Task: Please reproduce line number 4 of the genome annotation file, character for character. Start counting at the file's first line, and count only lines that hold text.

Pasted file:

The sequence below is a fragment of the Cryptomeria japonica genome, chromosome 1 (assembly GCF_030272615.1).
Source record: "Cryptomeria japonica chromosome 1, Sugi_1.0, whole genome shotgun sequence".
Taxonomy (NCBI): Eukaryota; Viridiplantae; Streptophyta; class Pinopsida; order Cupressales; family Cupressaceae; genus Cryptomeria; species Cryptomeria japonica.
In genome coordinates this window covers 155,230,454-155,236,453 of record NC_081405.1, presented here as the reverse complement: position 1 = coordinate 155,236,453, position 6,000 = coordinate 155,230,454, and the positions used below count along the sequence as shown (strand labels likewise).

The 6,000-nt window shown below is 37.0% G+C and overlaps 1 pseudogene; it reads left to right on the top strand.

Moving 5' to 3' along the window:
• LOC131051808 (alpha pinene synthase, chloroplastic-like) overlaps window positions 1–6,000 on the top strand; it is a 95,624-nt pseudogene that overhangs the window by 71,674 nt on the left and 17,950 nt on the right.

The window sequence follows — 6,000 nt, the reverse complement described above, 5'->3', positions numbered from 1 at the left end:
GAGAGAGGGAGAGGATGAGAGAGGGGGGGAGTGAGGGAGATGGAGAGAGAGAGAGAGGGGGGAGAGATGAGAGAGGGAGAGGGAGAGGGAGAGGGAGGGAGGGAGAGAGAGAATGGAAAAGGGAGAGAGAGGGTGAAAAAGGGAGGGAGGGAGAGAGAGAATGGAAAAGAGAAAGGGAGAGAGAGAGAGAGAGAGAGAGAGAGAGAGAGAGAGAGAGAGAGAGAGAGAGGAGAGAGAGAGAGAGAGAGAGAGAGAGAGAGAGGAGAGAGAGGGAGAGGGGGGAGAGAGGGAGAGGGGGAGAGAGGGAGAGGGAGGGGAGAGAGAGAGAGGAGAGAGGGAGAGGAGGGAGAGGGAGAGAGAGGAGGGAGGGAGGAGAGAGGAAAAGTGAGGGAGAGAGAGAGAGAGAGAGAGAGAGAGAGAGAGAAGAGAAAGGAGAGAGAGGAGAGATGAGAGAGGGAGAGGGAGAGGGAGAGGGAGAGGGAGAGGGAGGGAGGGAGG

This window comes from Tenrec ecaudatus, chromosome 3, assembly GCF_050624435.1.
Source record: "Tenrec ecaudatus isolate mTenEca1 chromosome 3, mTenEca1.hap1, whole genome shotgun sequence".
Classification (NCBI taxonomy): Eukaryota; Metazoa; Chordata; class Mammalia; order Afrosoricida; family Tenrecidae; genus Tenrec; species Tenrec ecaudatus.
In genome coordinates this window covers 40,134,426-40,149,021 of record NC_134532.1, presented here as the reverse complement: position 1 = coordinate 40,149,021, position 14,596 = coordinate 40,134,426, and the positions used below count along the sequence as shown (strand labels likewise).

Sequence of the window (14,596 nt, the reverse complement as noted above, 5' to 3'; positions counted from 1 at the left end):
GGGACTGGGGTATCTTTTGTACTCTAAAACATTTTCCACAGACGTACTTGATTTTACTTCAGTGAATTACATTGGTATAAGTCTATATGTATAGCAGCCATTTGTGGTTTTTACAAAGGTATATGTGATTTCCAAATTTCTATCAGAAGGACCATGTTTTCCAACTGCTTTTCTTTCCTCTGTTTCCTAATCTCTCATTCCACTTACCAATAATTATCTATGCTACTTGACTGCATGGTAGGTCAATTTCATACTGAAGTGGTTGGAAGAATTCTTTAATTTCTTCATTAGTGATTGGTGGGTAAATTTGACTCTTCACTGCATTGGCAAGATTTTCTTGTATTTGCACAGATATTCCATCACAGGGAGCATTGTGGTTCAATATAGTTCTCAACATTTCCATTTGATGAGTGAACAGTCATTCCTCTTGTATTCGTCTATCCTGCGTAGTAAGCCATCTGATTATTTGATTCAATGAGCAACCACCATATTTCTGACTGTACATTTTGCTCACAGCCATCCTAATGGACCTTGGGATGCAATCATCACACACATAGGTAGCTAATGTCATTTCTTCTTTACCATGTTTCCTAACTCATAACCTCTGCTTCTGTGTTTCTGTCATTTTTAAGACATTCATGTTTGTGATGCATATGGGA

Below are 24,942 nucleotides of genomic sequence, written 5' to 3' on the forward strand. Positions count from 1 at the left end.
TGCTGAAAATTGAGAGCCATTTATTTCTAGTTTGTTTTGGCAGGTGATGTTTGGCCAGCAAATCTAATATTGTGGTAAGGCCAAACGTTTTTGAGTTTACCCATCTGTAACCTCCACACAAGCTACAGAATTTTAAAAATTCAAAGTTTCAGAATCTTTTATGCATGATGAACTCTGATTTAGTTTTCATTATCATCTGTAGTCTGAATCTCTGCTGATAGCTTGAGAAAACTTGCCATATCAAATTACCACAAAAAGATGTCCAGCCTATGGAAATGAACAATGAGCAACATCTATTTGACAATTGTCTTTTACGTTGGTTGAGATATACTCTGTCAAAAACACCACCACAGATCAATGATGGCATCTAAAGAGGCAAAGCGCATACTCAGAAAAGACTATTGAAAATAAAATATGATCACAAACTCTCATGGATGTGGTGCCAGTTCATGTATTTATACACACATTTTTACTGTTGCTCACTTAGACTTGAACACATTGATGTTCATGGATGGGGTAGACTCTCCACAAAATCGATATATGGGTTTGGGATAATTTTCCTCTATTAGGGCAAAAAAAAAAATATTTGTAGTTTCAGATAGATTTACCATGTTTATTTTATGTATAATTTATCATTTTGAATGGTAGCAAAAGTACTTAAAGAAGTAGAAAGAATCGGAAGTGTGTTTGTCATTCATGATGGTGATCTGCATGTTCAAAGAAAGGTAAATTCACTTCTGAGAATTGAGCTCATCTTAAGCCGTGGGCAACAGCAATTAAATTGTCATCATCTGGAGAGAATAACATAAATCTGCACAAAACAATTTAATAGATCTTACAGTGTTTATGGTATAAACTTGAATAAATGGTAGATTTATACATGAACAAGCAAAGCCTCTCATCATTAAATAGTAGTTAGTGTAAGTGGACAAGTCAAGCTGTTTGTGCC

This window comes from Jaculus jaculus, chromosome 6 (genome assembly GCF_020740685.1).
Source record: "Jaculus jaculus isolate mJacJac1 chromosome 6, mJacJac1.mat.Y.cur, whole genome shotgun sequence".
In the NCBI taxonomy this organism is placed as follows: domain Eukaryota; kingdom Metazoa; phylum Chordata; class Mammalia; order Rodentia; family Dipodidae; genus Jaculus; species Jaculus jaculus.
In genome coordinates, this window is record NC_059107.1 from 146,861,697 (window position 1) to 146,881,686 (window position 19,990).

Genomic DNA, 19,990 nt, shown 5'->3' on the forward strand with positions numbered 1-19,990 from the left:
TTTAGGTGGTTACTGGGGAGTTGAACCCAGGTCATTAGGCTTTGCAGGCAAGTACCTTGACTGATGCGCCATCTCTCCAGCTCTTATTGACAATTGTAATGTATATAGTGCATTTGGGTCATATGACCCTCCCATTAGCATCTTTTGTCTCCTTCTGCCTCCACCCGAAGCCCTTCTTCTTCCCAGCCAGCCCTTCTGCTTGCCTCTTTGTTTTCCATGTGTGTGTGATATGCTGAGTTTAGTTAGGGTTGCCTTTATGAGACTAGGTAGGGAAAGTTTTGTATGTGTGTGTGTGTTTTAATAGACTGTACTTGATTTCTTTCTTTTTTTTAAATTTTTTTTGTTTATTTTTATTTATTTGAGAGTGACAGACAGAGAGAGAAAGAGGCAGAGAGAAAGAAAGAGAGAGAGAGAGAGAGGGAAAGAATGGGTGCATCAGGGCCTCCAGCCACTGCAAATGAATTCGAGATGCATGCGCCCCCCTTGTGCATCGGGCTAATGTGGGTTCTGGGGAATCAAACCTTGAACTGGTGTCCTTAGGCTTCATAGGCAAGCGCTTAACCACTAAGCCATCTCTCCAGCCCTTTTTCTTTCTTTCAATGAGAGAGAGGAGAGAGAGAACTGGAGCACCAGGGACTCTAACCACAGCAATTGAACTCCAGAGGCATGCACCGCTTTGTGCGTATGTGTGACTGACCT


In genome coordinates this window covers 155,230,454-155,236,453 of record NC_081405.1, presented here as the reverse complement: position 1 = coordinate 155,236,453, position 6,000 = coordinate 155,230,454, and the positions used below count along the sequence as shown (strand labels likewise).